Emissions of carbon dioxide – the greenhouse gas most responsible for global warming – could soar to levels not seen in 56 million years by the middle of next century, scientists warned in a new study Wednesday.
Though it won't happen in our lifetimes, it could very well happen in the lives of our grandchildren or great-grandchildren.
"You and I won't be here in 2159, but that's only about four generations away," said study author Philip Gingerich, a University of Michigan paleoclimate researcher.
He said that humans are now pumping carbon dioxide into the atmosphere at a rate nine to 10 times higher than it was during a natural global warming event roughly 56 million years ago.
That era, known by scientists as the Paleocene-Eocene Thermal Maximum (PETM), was Earth's warmest period since the extinction of the dinosaurs 66 million years ago. According to the study, during that period, the poles were ice-free and the Arctic was home to palm trees and crocodiles.
That warmth caused a major extinction of organisms in the deep ocean that are a key link in the marine food web.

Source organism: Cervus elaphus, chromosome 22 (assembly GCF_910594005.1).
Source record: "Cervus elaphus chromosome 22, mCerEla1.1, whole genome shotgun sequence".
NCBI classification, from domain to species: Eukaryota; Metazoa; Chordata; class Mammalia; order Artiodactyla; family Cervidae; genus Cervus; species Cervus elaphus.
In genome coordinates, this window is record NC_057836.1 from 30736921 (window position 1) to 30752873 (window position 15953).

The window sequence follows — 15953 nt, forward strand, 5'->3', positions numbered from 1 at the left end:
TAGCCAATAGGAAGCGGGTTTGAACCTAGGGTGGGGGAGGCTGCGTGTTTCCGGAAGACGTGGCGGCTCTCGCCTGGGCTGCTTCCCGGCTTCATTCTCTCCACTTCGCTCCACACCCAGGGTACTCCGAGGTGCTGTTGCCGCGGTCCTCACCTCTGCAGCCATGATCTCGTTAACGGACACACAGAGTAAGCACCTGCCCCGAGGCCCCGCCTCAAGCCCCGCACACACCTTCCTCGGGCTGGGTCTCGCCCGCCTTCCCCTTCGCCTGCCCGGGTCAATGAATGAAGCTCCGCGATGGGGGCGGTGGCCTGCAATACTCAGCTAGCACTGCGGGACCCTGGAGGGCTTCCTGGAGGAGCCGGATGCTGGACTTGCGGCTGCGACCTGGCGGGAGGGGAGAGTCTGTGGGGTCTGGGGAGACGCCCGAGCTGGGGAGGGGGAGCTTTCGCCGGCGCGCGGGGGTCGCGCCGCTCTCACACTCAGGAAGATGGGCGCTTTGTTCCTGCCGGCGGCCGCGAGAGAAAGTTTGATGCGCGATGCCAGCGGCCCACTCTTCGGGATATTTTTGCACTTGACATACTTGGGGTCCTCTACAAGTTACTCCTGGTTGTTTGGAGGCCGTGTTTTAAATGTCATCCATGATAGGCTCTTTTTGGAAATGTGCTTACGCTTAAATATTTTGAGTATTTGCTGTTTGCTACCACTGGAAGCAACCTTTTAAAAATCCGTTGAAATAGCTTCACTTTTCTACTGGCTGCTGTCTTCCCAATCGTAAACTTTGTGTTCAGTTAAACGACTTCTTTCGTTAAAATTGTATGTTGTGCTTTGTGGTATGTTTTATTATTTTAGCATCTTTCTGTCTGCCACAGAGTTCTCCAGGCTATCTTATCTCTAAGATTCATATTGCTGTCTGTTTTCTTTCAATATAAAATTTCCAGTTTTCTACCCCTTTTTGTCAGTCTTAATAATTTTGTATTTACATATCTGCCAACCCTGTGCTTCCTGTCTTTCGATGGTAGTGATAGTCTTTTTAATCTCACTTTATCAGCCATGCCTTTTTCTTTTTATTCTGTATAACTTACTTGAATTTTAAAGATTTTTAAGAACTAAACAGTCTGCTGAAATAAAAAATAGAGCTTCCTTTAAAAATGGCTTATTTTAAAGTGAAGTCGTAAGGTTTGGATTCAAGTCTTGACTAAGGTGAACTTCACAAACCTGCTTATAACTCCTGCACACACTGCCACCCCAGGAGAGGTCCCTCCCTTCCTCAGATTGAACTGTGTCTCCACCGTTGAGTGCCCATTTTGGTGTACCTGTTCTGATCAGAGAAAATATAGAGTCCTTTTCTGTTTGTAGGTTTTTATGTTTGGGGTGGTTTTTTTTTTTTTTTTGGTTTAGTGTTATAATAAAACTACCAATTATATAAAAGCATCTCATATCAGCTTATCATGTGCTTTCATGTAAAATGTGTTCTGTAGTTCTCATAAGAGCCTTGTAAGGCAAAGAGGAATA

Scientists aren't sure what caused that spike in carbon dioxide during that era, but we sure know what's causing it now:
The burning of fossil fuels such as coal, oil and gas releases greenhouse gases like carbon dioxide and methane into Earth's atmosphere and oceans. That extra carbon has caused temperatures to rise to levels over the past century and a half that cannot be explained by natural factors, scientists report.
"The rates of carbon release that are happening today are really unprecedented," said Gabriel Bowen, a University of Utah geophysicist.
The increase in gases such as carbon dioxide, methane and nitrous oxide is fueling climate change and making "the planet more dangerous and inhospitable for future generations," the World Meteorological Organization has said.
Experts said that to slow or stop carbon emissions and this unnatural warming of the planet, people, governments and businesses must reduce burning fossil fuels and shift to renewable, carbon-free energy.
"It's not just about 100 years from now; it's going to take significant periods of time for that carbon dioxide to make its way back into the Earth's crust," said Larisa DeSantis, a paleontologist at Vanderbilt University. "It's not a short-term event. We're really committing ourselves to many thousands of years of a warmer world if we don't take action quickly."
The study was published in Paleoceanography and Paleoclimatology, a journal of the American Geophysical Union.